By this time, almost anyone who has email has received a solicitation that a foreign potentate or a family member of such, needs to remove money from their country (usually Nigerian, but many others as well) and wishes for your to assist them in exchange for a significant share in the wealth. There are a variety of stories, but they essentially boil down to a request for your banking information in order to “deposit” money into your account.
It is amazing to me that anyone actually fell for this scam, but evidently enough people did for this to go on for at least a decade. What people seem to forget is that what can go in to your account can also go out. In other words, if someone has your banking information they can withdraw money as well as deposit it.
What motivated people to fall for this? . Anyone thinking about this seriously for a moment or two would realize that no one is going to deposit huge amounts of money in your account (a relative stranger) and trust you to give most of it back. And, huge deposits of this sort would certainly alert banking and government authorities to investigate in case of crime, terrorism or drugs. But greed can make people stupid, as we shall see in future blogs. And, sometimes the “story” is that the “person” writing to you is being victimized in some dreadful way and that they are a Christian in a non-Christian community begging for help. Deeply religious people may feel that it is their duty to help, and the possible payoff is only a further inducement.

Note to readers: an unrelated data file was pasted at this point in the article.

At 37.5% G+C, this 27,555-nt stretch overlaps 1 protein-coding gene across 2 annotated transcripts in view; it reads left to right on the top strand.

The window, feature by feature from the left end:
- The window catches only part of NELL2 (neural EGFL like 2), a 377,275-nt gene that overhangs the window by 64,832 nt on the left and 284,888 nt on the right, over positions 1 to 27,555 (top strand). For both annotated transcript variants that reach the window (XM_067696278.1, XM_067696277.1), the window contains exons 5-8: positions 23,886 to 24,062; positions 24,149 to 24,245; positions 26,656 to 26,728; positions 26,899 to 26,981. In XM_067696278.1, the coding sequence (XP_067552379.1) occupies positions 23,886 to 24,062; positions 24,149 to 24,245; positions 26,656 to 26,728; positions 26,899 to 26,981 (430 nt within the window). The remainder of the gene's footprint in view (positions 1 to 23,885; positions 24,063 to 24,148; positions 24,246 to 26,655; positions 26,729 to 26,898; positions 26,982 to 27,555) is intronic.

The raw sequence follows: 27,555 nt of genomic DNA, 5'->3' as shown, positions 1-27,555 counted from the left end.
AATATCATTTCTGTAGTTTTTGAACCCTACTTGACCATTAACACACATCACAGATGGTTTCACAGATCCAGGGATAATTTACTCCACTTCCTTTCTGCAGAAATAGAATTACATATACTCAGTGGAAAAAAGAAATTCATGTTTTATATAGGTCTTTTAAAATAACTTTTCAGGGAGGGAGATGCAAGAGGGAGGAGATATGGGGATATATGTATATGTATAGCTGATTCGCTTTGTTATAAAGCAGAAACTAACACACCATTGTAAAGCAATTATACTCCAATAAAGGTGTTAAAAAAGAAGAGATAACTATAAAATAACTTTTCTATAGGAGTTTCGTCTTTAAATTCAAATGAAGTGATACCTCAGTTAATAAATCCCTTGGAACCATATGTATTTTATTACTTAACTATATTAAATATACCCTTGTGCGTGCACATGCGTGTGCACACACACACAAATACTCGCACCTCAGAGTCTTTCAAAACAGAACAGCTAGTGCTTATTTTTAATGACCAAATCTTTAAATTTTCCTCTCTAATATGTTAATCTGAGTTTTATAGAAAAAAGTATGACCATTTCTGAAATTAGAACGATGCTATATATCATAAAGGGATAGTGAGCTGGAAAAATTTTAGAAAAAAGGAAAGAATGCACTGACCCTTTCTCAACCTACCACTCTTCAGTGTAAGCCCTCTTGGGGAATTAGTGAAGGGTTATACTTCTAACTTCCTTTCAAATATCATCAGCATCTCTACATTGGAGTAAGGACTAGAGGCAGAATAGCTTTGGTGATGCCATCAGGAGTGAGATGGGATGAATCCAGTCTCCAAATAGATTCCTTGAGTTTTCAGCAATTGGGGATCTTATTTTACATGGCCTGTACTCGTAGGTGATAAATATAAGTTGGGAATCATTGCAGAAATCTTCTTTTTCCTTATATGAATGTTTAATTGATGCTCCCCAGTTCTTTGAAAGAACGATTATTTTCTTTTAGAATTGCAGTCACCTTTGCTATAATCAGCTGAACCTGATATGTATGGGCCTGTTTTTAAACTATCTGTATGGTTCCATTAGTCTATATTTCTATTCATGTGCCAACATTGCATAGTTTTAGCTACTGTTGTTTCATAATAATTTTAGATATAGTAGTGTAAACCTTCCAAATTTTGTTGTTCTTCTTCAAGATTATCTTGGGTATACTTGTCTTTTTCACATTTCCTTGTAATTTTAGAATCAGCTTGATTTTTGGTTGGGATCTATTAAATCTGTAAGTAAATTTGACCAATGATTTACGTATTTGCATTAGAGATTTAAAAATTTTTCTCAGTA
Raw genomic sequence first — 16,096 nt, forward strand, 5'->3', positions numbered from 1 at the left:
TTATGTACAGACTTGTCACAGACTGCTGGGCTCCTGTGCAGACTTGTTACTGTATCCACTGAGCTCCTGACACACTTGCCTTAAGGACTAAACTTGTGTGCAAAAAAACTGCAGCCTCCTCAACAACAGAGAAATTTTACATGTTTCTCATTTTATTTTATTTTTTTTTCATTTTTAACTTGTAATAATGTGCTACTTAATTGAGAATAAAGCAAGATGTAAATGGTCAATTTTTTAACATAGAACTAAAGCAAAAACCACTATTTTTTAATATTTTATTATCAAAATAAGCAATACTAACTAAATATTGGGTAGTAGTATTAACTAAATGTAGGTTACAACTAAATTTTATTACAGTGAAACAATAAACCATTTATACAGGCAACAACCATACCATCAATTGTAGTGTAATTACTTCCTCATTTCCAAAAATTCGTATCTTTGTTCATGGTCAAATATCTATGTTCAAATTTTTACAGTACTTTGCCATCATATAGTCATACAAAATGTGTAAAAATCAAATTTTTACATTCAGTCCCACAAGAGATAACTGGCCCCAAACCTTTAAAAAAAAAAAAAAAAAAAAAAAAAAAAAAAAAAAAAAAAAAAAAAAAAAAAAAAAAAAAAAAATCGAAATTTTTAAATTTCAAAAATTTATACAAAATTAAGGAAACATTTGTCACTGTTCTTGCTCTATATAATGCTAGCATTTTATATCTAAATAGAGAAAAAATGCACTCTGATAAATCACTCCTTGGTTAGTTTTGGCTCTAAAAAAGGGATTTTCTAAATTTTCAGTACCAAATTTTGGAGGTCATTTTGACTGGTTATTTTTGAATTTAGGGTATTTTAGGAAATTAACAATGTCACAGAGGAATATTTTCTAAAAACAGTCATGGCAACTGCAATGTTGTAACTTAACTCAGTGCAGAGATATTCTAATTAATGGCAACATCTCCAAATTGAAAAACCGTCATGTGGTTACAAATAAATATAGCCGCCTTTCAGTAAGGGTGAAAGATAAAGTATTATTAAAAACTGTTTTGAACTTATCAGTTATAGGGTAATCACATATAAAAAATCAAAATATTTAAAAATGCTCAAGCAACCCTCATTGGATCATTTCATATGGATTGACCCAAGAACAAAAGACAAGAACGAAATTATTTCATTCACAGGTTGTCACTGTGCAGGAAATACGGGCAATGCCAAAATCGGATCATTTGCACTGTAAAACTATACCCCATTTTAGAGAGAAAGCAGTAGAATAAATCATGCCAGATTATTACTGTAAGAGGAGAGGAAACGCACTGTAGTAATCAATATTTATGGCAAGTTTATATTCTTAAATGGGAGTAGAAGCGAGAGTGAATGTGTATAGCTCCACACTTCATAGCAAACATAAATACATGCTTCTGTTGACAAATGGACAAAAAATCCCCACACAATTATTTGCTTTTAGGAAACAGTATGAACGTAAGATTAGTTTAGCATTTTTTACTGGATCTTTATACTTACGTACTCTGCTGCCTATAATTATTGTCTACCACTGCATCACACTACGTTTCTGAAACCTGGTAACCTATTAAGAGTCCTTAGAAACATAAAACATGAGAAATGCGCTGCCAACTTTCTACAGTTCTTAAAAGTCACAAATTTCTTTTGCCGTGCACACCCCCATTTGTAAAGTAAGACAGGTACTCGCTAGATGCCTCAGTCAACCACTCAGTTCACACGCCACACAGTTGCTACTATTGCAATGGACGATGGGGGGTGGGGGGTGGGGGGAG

The response to any such request is to ignore it. No stranger is the world is going to deposit substantial amounts of money in your account, no matter how pretty the words are in the accompanying letter.
These days, most people have heard of this gambit and are unlikely to fall for it and anyway, most of these letters will find themselves in your “spam” file. But it is worth noting as this was the first widespread internet scam. I received one just a week before writing this. My hope is that as we explore this world of swindles you will learn to catch on to new ones, even without the warnings.
In the following blogs in this series we will look at a number of common scams.
Whether a scam artist approaches you by email, text (rare), telephone or snail mail (also rare) the best thing to do is ignore, delete and Don’t Worry about it!”